I’m rewatching the first series of the new Doctor Who with an eye toward looking where the show has gone since.
Ah, TV as pap to keep the masses complacent and not-revolting at the abysmal state of, you know, everything… Why does bread-and-circuses taking the form of game shows and ritual “reality” humiliation sound so familiar? And is there something ironic to be found in the fact that fully 10 percent of the British population — and more than one-third of the people tuned in to U.K. TV at that moment — viewed this episode on its initial broadcast? Can we take it as a potentially good thing that some of that massive audience may have let the pointed satire of this episode sink in?
(It worth noting, too, that Doctor Who often gets the kind of ratings that only the Super Bowl gets in the U.S. Ten percent of the population/more than a 33 percent share is the stuff of very rare programming in North America, not the stuff of early-Saturday-evening drama…)
And yet, even the Doctor is not immune to goofy TV:
“Half the world’s too fat and half the world’s too thin, and you lot just watch telly… The human race: brainless sheep, being fed on a diet of– Mind you, have they still got that programme where three people have to live with a bear?” –the Doctor
“Oh, Bear With Me! I love that one!” –Lynda
“And me.” –the Doctor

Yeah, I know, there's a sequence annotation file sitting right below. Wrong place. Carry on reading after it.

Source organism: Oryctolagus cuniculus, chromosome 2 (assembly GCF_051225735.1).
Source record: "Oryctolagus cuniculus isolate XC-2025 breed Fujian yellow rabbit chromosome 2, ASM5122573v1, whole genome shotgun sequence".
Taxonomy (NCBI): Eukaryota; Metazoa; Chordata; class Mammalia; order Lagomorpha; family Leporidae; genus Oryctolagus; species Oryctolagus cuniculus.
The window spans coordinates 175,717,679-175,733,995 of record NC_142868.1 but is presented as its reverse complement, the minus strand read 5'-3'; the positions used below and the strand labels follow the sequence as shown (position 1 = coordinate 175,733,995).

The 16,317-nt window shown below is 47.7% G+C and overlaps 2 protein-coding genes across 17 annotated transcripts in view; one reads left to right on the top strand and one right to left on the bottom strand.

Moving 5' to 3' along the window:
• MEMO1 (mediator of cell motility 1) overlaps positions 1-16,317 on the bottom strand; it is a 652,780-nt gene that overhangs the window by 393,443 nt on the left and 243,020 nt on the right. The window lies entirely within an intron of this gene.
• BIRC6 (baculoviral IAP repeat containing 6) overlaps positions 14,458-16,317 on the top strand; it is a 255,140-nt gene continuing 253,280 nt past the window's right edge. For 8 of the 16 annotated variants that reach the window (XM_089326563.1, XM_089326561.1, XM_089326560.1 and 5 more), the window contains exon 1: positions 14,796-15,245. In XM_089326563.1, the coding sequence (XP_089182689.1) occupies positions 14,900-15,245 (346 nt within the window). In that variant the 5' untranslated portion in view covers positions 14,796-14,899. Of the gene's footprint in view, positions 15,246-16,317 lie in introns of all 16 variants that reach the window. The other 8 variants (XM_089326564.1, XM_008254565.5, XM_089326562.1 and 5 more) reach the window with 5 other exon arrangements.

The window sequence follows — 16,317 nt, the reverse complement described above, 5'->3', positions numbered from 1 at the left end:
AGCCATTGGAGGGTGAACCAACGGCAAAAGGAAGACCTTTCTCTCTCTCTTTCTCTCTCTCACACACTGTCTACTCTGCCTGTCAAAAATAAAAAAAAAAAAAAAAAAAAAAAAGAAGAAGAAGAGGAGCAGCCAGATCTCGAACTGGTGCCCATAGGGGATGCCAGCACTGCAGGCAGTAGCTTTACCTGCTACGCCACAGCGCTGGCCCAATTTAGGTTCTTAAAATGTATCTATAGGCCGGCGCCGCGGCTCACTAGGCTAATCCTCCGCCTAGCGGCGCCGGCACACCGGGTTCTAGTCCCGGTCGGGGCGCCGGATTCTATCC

I mean: Yes. Even the silliest shit can be compelling, even as part of your brain is going, No, no, I cannot watch this crap. I don’t want to watch this crap… Ooo, look, kittens! It’s like junk food: even as your brain insists it’s bad for you, your body simply cannot resist the chemically induced yumminess of it.
Maybe that’s a good thing. Maybe that’s a bad thing. But it’s a definite thing, an undeniable thing, and the fact that the Doctor is not impervious to it makes him more sort of “human” in a different way than all the sort-of yes-he’s-a-falliable-person stuff the new incarnation of Doctor Who had done to this point.
Okay, so it’s a century after “The Long Game,” and the Doctor learns that he has screwed up yet again. Everything he did to shut down the alien influence over planet Earth via its media a hundred years back turned out to be the wrong thing — the news networks shut off, and there was chaos. I guess even bad, distorted news is better than none at all. There are still rumors of things hidden under the transmissions, and, sure enough, it turns out that the Daleks have been “watching and shaping the Earth” for “so many years” — they were behind the Jagrafess, and they’re still there. Why? Well…. don’t ask. The Daleks are just evil, okay? It’s never really clear what the Daleks hope to achieve by subverting Earth’s development, beyond royally pissing off the Doctor. But maybe that’s enough…
Really, though, all that’s going on here is about the Doctor, and how he interacts with those Earth creatures he loves so much… especially if they’re female. I love how the Doctor is moved to lie about Lynda’s reputation among viewers of whatever incarnation of Big Brother this is: “You’re nice. You’re sweet. Everybody thinks you’re sweet.” He has no idea how people see her, and really has no reason to be nice to her. Except… he’s sweet on her right from the moment he meets her. They like each other. She flirts with him, unabashedly, and he with her:
“I could come with ya…” –Lynda
“Maybe ya could.” –the Doctor (with a grin)
“I wouldn’t get in the way…” –Lynda
“I wouldn’t mind if ya did — not a bad idea, Lynda-with-a-y.” –the Doctor (with an even bigger grin)